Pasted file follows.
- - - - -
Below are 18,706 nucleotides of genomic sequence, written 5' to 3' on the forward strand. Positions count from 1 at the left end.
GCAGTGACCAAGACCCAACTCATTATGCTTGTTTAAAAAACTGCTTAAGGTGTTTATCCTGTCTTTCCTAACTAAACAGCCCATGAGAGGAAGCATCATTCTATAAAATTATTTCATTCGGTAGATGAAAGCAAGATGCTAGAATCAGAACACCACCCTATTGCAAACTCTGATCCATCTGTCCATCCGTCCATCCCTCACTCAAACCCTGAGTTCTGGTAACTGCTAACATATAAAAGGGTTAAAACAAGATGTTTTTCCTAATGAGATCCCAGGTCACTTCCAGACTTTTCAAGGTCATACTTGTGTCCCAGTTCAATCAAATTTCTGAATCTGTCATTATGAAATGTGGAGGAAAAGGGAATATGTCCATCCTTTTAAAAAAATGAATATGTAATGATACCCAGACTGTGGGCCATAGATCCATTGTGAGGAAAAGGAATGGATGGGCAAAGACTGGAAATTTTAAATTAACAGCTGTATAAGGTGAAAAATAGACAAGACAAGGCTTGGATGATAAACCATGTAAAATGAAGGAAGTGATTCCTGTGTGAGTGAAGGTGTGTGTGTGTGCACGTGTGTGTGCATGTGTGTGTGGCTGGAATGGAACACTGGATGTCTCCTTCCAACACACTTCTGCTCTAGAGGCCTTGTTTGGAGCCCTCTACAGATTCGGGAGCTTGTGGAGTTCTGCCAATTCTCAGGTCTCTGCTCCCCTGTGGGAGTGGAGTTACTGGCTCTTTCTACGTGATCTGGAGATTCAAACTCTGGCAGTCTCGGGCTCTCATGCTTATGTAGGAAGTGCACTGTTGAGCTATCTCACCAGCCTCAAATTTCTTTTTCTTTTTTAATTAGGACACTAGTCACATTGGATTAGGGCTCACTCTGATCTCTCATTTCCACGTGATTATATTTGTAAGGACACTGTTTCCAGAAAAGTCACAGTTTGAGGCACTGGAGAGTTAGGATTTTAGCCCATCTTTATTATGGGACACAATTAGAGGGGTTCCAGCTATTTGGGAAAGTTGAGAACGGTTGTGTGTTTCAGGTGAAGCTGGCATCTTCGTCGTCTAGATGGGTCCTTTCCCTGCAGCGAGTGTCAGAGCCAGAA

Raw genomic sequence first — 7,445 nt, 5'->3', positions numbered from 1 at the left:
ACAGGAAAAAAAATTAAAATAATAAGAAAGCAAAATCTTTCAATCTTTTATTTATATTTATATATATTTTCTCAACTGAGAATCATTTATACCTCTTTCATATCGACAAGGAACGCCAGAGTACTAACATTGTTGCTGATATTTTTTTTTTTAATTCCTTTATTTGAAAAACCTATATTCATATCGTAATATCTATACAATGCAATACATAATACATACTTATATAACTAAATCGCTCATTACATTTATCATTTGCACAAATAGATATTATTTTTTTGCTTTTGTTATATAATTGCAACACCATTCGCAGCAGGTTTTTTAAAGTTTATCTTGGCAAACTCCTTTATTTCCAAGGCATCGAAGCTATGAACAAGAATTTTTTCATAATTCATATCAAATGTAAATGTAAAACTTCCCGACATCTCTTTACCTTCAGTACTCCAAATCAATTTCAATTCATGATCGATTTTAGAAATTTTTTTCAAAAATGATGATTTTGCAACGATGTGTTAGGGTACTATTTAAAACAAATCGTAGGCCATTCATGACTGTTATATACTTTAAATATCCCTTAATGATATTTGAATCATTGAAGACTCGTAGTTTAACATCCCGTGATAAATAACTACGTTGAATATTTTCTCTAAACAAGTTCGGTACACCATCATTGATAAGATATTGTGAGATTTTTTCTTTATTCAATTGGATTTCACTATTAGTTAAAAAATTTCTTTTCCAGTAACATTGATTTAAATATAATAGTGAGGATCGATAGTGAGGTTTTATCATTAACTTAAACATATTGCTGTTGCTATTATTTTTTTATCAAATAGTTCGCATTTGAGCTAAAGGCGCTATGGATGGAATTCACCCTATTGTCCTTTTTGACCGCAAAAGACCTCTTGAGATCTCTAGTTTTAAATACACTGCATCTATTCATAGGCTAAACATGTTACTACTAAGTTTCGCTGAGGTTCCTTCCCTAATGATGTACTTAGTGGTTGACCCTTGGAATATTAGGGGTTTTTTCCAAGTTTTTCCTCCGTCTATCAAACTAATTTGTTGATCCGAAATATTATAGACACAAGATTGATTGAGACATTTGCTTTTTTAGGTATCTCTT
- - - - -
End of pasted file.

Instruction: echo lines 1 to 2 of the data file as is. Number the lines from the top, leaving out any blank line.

Below are 18,706 nucleotides of genomic sequence, written 5' to 3' on the forward strand. Positions count from 1 at the left end.
GCAGTGACCAAGACCCAACTCATTATGCTTGTTTAAAAAACTGCTTAAGGTGTTTATCCTGTCTTTCCTAACTAAACAGCCCATGAGAGGAAGCATCATTCTATAAAATTATTTCATTCGGTAGATGAAAGCAAGATGCTAGAATCAGAACACCACCCTATTGCAAACTCTGATCCATCTGTCCATCCGTCCATCCCTCACTCAAACCCTGAGTTCTGGTAACTGCTAACATATAAAAGGGTTAAAACAAGATGTTTTTCCTAATGAGATCCCAGGTCACTTCCAGACTTTTCAAGGTCATACTTGTGTCCCAGTTCAATCAAATTTCTGAATCTGTCATTATGAAATGTGGAGGAAAAGGGAATATGTCCATCCTTTTAAAAAAATGAATATGTAATGATACCCAGACTGTGGGCCATAGATCCATTGTGAGGAAAAGGAATGGATGGGCAAAGACTGGAAATTTTAAATTAACAGCTGTATAAGGTGAAAAATAGACAAGACAAGGCTTGGATGATAAACCATGTAAAATGAAGGAAGTGATTCCTGTGTGAGTGAAGGTGTGTGTGTGTGCACGTGTGTGTGCATGTGTGTGTGGCTGGAATGGAACACTGGATGTCTCCTTCCAACACACTTCTGCTCTAGAGGCCTTGTTTGGAGCCCTCTACAGATTCGGGAGCTTGTGGAGTTCTGCCAATTCTCAGGTCTCTGCTCCCCTGTGGGAGTGGAGTTACTGGCTCTTTCTACGTGATCTGGAGATTCAAACTCTGGCAGTCTCGGGCTCTCATGCTTATGTAGGAAGTGCACTGTTGAGCTATCTCACCAGCCTCAAATTTCTTTTTCTTTTTTAATTAGGACACTAGTCACATTGGATTAGGGCTCACTCTGATCTCTCATTTCCACGTGATTATATTTGTAAGGACACTGTTTCCAGAAAAGTCACAGTTTGAGGCACTGGAGAGTTAGGATTTTAGCCCATCTTTATTATGGGACACAATTAGAGGGGTTCCAGCTATTTGGGAAAGTTGAGAACGGTTGTGTGTTTCAGGTGAAGCTGGCATCTTCGTCGTCTAGATGGGTCCTTTCCCTGCAGCGAGTGTCAGAGCCAGAA